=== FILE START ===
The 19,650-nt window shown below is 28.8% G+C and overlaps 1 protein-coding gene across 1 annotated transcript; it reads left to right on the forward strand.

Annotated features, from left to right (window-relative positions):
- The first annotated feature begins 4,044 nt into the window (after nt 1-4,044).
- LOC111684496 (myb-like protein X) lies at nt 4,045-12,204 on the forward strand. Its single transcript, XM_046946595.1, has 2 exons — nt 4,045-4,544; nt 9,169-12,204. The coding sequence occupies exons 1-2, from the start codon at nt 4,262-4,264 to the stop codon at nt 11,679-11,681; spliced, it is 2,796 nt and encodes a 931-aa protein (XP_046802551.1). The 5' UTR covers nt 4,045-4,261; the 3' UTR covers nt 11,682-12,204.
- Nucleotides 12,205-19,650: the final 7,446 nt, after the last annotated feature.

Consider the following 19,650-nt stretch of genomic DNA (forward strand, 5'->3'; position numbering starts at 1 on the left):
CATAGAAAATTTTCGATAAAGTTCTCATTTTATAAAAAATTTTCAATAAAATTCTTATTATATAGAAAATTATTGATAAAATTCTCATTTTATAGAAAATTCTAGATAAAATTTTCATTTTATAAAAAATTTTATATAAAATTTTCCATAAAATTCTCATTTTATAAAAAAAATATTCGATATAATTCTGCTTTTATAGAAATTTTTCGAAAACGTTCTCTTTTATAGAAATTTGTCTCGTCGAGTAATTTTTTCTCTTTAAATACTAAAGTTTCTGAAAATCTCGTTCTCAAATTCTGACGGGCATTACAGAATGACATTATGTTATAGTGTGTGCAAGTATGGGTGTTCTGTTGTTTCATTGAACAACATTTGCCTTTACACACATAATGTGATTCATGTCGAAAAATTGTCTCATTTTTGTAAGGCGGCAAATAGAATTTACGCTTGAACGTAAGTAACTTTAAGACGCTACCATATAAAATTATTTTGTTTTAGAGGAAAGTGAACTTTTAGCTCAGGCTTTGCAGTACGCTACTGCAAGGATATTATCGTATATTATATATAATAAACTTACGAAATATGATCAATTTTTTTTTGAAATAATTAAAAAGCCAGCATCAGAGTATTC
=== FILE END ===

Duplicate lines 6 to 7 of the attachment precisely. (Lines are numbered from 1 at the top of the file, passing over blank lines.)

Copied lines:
Consider the following 19,650-nt stretch of genomic DNA (forward strand, 5'->3'; position numbering starts at 1 on the left):
CATAGAAAATTTTCGATAAAGTTCTCATTTTATAAAAAATTTTCAATAAAATTCTTATTATATAGAAAATTATTGATAAAATTCTCATTTTATAGAAAATTCTAGATAAAATTTTCATTTTATAAAAAATTTTATATAAAATTTTCCATAAAATTCTCATTTTATAAAAAAAATATTCGATATAATTCTGCTTTTATAGAAATTTTTCGAAAACGTTCTCTTTTATAGAAATTTGTCTCGTCGAGTAATTTTTTCTCTTTAAATACTAAAGTTTCTGAAAATCTCGTTCTCAAATTCTGACGGGCATTACAGAATGACATTATGTTATAGTGTGTGCAAGTATGGGTGTTCTGTTGTTTCATTGAACAACATTTGCCTTTACACACATAATGTGATTCATGTCGAAAAATTGTCTCATTTTTGTAAGGCGGCAAATAGAATTTACGCTTGAACGTAAGTAACTTTAAGACGCTACCATATAAAATTATTTTGTTTTAGAGGAAAGTGAACTTTTAGCTCAGGCTTTGCAGTACGCTACTGCAAGGATATTATCGTATATTATATATAATAAACTTACGAAATATGATCAATTTTTTTTTGAAATAATTAAAAAGCCAGCATCAGAGTATTC